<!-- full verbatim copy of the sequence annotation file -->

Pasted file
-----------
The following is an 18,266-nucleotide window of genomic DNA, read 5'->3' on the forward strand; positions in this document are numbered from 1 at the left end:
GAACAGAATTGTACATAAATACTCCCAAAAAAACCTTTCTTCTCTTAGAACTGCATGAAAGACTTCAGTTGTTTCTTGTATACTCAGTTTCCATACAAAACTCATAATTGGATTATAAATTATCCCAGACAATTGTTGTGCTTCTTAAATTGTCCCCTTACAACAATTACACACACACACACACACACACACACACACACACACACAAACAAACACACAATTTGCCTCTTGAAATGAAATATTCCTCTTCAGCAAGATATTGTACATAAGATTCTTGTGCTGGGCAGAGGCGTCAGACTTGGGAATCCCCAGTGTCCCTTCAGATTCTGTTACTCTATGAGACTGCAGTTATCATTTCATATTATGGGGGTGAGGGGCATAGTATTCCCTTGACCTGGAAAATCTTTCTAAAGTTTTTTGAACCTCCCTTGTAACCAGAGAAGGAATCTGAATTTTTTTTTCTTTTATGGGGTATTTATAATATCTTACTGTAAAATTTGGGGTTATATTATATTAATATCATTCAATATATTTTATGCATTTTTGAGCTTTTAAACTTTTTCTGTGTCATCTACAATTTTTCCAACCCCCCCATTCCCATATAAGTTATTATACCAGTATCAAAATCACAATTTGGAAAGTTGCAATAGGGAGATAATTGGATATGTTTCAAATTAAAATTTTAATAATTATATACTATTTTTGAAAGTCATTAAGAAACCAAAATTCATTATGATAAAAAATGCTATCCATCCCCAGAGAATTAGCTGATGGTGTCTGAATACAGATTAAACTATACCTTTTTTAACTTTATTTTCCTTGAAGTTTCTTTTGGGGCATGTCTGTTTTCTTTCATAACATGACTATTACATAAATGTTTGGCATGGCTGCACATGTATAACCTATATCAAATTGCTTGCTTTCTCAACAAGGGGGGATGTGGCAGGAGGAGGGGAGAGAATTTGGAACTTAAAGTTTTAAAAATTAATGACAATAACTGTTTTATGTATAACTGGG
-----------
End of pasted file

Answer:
The following is an 18,266-nucleotide window of genomic DNA, read 5'->3' on the forward strand; positions in this document are numbered from 1 at the left end:
GAACAGAATTGTACATAAATACTCCCAAAAAAACCTTTCTTCTCTTAGAACTGCATGAAAGACTTCAGTTGTTTCTTGTATACTCAGTTTCCATACAAAACTCATAATTGGATTATAAATTATCCCAGACAATTGTTGTGCTTCTTAAATTGTCCCCTTACAACAATTACACACACACACACACACACACACACACACACACACACAAACAAACACACAATTTGCCTCTTGAAATGAAATATTCCTCTTCAGCAAGATATTGTACATAAGATTCTTGTGCTGGGCAGAGGCGTCAGACTTGGGAATCCCCAGTGTCCCTTCAGATTCTGTTACTCTATGAGACTGCAGTTATCATTTCATATTATGGGGGTGAGGGGCATAGTATTCCCTTGACCTGGAAAATCTTTCTAAAGTTTTTTGAACCTCCCTTGTAACCAGAGAAGGAATCTGAATTTTTTTTTCTTTTATGGGGTATTTATAATATCTTACTGTAAAATTTGGGGTTATATTATATTAATATCATTCAATATATTTTATGCATTTTTGAGCTTTTAAACTTTTTCTGTGTCATCTACAATTTTTCCAACCCCCCCATTCCCATATAAGTTATTATACCAGTATCAAAATCACAATTTGGAAAGTTGCAATAGGGAGATAATTGGATATGTTTCAAATTAAAATTTTAATAATTATATACTATTTTTGAAAGTCATTAAGAAACCAAAATTCATTATGATAAAAAATGCTATCCATCCCCAGAGAATTAGCTGATGGTGTCTGAATACAGATTAAACTATACCTTTTTTAACTTTATTTTCCTTGAAGTTTCTTTTGGGGCATGTCTGTTTTCTTTCATAACATGACTATTACATAAATGTTTGGCATGGCTGCACATGTATAACCTATATCAAATTGCTTGCTTTCTCAACAAGGGGGGATGTGGCAGGAGGAGGGGAGAGAATTTGGAACTTAAAGTTTTAAAAATTAATGACAATAACTGTTTTATGTATAACTGGG